April 18, 2013
1 min read

RA patients with cervical arthritis received inadequate therapy

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About 5% percent of patients with rheumatoid arthritis who received outpatient therapy had cervical arthritis, and about half of them did not receive adequate treatment at diagnosis, according to study results.

Researchers in Germany conducted a cervical screening chart review of 395 patients with rheumatoid arthritis (RA) at an outpatient clinic during a 3-month period. These patients partially overlapped with eight patients who underwent C1–C2 fusion for RA cervical involvement from an orthopedic surgery department.

The charts for 67 patients (17%) did not include reports on cervical spine X-ray films; these included 21 (8%) of 257 with disease duration of at least 5 years. Seventeen of the 347 RA patients (5% of all outpatient patients with X-rays), however, had an atlantodental distance of more than 3 mm. Four other RA patients from the orthopedic surgery department fusion cohort were added for a total of 21 patients with cervical arthritis, 12 of whom were asymptomatic.

Erosive peripheral arthritis with at least 10 years of disease duration was indicated in all 21 cervical arthritis patients, and all were rheumatoid factor-positive.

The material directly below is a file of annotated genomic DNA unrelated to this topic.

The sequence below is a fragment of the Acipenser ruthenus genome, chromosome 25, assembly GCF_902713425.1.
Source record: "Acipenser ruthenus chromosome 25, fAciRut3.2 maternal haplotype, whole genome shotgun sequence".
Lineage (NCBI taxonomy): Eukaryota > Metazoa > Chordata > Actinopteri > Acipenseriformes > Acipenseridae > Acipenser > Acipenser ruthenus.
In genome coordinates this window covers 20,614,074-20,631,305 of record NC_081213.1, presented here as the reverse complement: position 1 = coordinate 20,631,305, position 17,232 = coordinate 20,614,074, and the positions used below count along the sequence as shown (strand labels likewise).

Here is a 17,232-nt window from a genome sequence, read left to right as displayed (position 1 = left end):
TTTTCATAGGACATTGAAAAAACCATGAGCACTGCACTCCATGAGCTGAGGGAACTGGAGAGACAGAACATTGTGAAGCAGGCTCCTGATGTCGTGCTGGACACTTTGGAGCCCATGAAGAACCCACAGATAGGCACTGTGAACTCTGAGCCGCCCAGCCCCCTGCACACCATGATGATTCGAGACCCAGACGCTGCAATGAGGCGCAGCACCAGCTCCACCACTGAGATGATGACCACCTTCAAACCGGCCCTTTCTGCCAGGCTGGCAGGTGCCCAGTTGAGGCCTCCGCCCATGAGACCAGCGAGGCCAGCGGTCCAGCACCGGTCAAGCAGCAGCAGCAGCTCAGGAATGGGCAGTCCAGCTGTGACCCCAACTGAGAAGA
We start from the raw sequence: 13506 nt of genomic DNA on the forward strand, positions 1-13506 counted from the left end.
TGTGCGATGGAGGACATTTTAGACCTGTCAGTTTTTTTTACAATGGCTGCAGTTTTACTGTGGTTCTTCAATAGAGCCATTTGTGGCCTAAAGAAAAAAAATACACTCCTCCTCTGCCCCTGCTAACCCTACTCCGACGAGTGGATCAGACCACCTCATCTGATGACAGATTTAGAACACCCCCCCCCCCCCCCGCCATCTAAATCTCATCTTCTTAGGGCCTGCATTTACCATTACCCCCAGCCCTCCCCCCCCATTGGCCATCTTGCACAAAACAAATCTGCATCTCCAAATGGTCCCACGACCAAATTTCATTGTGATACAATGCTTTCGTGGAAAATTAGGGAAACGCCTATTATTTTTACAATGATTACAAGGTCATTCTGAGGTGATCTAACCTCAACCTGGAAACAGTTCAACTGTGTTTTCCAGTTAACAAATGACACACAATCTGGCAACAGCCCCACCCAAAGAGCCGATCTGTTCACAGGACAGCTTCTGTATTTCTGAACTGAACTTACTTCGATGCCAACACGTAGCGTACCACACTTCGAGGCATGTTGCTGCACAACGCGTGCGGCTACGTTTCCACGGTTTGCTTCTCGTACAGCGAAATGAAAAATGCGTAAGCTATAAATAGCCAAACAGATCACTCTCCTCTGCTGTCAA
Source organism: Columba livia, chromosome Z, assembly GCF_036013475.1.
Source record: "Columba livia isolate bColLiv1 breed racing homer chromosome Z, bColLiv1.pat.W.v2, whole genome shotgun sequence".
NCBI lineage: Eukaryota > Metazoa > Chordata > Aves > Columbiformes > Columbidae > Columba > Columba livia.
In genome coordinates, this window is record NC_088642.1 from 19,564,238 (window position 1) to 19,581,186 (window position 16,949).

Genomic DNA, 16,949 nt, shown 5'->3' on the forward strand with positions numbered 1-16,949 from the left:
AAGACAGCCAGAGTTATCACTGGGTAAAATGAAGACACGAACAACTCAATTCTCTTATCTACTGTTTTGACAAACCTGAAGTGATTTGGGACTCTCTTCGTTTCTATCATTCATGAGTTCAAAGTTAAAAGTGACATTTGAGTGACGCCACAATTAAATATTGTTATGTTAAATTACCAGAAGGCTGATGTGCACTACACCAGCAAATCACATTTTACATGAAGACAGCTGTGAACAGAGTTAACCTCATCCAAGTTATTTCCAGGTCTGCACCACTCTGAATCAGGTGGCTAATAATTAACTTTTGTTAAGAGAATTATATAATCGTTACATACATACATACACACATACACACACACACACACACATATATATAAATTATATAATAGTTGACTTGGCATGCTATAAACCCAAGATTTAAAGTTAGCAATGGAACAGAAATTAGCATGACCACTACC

“Almost half of these patients were not under adequate [disease-modifying antirheumatic drug] therapy when cervical instability was diagnosed, and none were on biological response modifiers,” the researchers reported.

“Despite novel therapeutic approaches, we have found cervical arthritis in approximately 5% of patients with rheumatoid arthritis seen at the division’s outpatient clinic,” the researchers concluded. “More than two-thirds of those patients were asymptomatic. Erosive seropositive rheumatoid factor with longer disease duration and inadequately controlled disease activity predicted increased risk.

“For this patient group, in particular, adherence to screening schedules for cervical arthritis is still essential, and regular monitoring for adherence to screening recommendations may be advisable.”

Disclosure: See the study for a full list of relevant disclosures.